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Busting Five Myths of Writer’s Block

October 31, 2023

Note From Rochelle

Dear writers,

Happy Halloween and Happy fifth Tuesday!

Thank you to everyone who responded to my plea for help on my writer’s block class. Your comments have helped me a lot. If anyone else wants to let me know what causes writer’s block for you, please respond to this email with your thoughts.

If you are one of those people who struggles with writer’s block, you might want to attend my new workshop. (If you are not one of those people, please forward this to a friend.) I’ll be teaching the class with EFT expert Liesel Teversham on how you can overcome writer’s block using EFT. I’ll be presenting my tools for diagnosing writer’s block and easy interventions you can take to bust the blocks and write. Then Liesel will work with you on clearing emotional blocks. If you ever have felt blocked, procrastinate regularly, or experienced imposter syndrome, this workshop is for you. Learn more and sign up here: WRITER’S BLOCK WORKSHOP.

For today’s tip, I’m giving you a small taste of what I’ll be talking about during the workshop: five myths of writer’s block.

Happy writing,

Rochelle, the Write Now! Coach

Busting Five Myths of Writer’s Block

by Rochelle Melander

Writer’s block. People talk about it a lot. Sometimes we use it as an excuse for why we haven’t been able to write. Or we whisper our worries like a superstition, what if writer’s block hits in the middle of writing our next book?

The idea of writer’s block is often surrounded by unhelpful myths. These ideas keep people from even trying to write (What if I fail?). Here are five of the myths I hear about writer’s block. Let’s bust them!

Myth One: Professional writers never get writer’s block.

We’d like to think that people who write for a living—journalists, novelists, technical writers—never experience writer’s block. How could they get stuck when they produce so much work?

Truth: Professional writers have learned how to diagnose and treat writer’s block. This was my big lesson from all the helpful notes you sent me last week. Those of you who wrote to me about your writing habits have perfected your tools for avoiding and overcoming blocks.

Myth Two: If you were inspired, you wouldn’t get writer’s block.

This myth often comes with notions that “special people” get inspired and the rest of us don’t. When we feel uninspired, we think that maybe if we bought the perfect journal, the right pen, and listened to the latest inspirational podcast, we’d find the aha moment we’re looking for.

Truth. While inspiration can be magnificent, it’s not a magical writing potion. Inspiration usually hits WHILE you are writing. And those people who get those amazing hits of inspiration? They’re usually writers who write daily and have already primed themselves to receive inspiration. (They’re probably also writing on the back of an old envelope.)

Myth Three: Writer’s block is always due to an emotional issue.

The emotional writer—it’s a trope that’s somewhat true and often served alongside the tales of writers who needed alcohol or drugs to write. Dorothy Parker used alcohol to fuel her writing. Elizabeth Barrett Browning used the amphetamine Benzedrine. The poet Langston Hughes said, “I’ve never felt so unpoetic in my life. I suppose I’m not quite miserable enough. I usually have to feel very bad in order to put anything down.”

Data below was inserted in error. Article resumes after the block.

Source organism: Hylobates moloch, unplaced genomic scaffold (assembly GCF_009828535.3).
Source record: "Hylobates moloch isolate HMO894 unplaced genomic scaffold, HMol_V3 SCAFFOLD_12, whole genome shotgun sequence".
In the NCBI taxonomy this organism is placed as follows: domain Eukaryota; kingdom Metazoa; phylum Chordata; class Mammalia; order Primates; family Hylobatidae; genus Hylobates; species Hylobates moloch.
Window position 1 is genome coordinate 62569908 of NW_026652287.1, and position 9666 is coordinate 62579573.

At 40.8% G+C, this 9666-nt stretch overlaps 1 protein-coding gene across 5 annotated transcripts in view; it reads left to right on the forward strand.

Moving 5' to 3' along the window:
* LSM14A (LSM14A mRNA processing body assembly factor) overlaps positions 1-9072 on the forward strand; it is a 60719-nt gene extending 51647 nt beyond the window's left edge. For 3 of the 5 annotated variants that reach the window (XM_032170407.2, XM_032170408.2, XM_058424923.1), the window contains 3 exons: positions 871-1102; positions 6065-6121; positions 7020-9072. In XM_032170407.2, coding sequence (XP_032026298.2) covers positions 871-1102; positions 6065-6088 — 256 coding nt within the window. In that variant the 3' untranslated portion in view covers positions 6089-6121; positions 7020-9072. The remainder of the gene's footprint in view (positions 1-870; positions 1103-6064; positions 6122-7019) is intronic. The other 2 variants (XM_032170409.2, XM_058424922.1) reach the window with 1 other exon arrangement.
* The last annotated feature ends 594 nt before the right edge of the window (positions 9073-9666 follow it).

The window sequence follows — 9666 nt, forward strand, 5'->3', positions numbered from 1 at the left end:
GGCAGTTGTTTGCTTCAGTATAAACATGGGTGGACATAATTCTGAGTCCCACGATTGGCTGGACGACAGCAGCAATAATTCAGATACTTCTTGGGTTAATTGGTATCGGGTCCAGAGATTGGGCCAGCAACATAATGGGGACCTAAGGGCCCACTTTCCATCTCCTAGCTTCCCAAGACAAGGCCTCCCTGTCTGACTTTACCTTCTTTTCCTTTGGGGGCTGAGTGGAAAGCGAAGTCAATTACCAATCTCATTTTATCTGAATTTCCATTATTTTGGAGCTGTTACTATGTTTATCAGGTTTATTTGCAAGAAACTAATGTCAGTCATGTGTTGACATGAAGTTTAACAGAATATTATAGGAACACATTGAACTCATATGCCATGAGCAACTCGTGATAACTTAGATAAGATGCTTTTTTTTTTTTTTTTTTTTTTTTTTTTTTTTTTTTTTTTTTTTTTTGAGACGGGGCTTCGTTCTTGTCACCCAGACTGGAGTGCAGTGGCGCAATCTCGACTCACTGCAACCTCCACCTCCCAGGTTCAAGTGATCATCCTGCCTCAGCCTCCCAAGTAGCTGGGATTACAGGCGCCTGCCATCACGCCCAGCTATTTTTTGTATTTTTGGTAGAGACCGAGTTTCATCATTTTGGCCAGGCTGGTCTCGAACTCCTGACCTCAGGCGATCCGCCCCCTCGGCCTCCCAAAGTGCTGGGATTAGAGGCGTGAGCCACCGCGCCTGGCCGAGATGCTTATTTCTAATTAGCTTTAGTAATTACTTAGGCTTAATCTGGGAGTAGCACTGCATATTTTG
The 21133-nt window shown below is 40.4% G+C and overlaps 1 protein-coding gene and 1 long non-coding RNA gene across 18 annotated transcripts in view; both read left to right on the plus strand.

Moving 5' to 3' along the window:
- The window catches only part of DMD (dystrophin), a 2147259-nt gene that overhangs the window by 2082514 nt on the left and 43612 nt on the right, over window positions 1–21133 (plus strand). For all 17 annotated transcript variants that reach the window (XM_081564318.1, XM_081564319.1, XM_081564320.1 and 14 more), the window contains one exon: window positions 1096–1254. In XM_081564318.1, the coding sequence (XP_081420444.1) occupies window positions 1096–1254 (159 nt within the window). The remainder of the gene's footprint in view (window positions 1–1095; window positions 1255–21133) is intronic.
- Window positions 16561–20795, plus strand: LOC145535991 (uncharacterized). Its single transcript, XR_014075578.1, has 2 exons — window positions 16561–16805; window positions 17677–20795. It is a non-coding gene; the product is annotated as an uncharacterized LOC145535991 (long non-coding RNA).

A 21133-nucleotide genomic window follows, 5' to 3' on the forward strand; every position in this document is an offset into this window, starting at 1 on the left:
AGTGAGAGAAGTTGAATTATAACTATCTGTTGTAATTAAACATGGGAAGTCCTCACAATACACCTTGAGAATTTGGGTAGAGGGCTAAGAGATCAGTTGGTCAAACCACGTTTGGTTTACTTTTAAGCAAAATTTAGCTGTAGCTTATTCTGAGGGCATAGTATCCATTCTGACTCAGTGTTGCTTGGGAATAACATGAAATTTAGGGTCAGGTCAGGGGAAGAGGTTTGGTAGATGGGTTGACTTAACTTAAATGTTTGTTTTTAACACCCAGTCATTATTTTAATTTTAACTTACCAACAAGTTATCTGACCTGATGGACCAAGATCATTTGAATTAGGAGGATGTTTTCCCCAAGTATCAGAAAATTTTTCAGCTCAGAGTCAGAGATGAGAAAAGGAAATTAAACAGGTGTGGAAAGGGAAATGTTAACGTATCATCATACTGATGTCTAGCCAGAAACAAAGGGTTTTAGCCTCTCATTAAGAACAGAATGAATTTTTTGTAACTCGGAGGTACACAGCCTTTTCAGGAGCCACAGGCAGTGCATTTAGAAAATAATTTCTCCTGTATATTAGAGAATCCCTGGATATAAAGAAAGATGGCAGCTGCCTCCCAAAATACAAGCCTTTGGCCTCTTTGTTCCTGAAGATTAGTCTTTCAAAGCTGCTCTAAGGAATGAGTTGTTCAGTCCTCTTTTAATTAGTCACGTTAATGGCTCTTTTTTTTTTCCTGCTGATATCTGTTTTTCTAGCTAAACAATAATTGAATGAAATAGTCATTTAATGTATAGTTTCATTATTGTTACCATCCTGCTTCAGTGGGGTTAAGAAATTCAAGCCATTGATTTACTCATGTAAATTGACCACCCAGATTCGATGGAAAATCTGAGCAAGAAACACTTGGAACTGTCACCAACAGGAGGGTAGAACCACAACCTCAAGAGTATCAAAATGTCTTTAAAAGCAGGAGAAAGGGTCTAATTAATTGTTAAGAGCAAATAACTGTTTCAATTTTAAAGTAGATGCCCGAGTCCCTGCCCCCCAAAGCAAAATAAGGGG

Truth. Like with every one of these myths, there’s some truth here. Sometimes our writer’s block has to do with an emotional issue like fear or perfectionism. (We’ll talk more about that at the workshop.) But writer’s block is not always due to our emotional state. Writer’s block can be due to lots of other things too, like being tired or feeling distracted.

Myth Four: Got writer’s block? You must be lazy.

Or maybe you’re the kind of person who likes to talk about being a writer more than you like to write.

Truth: If you’ve got writer’s block, you’re showing up regularly to write. That’s the opposite of laziness: that’s industry in action. If you’re showing up and feeling blocked, you’re probably dealing with something else. Maybe you’re a perfectionist—and when you can’t turn out perfect prose, you freeze. Or maybe you’re overwhelmed by information and don’t know where to start?

Myth Five: Writer’s block is a disease.

Some writers get it, some writers don’t. But once you experience it, you’ll probably always get it.

Truth. Over the years, I’ve spoken to and worked with hundreds of writers who struggle with writer’s block. Some of these are professional writers, some are people who write for work. I’ve come to understand writer’s block as a symptom. It almost always shows up as a sign of something that isn’t working, either in one’s life or in one’s project. It might be that the writer is feeling tired, emotional, or even hungry. It might also be that the writer has too much information or too little to develop into a story. Or it might be that the book or project’s format isn’t working.

The truth about writer’s block?

The key to overcoming writer’s block is learning how to diagnose it. Once you can do that, you can overcome it every single time.

If you’d like to learn more about how to understand and diagnose your own writer’s block and what you can do to prevent it from happening, come to my workshop, Overcome Writer’s Block and Write Now. Of course, it’s always best of you can come live, but the class will be recorded for those who cannot attend.

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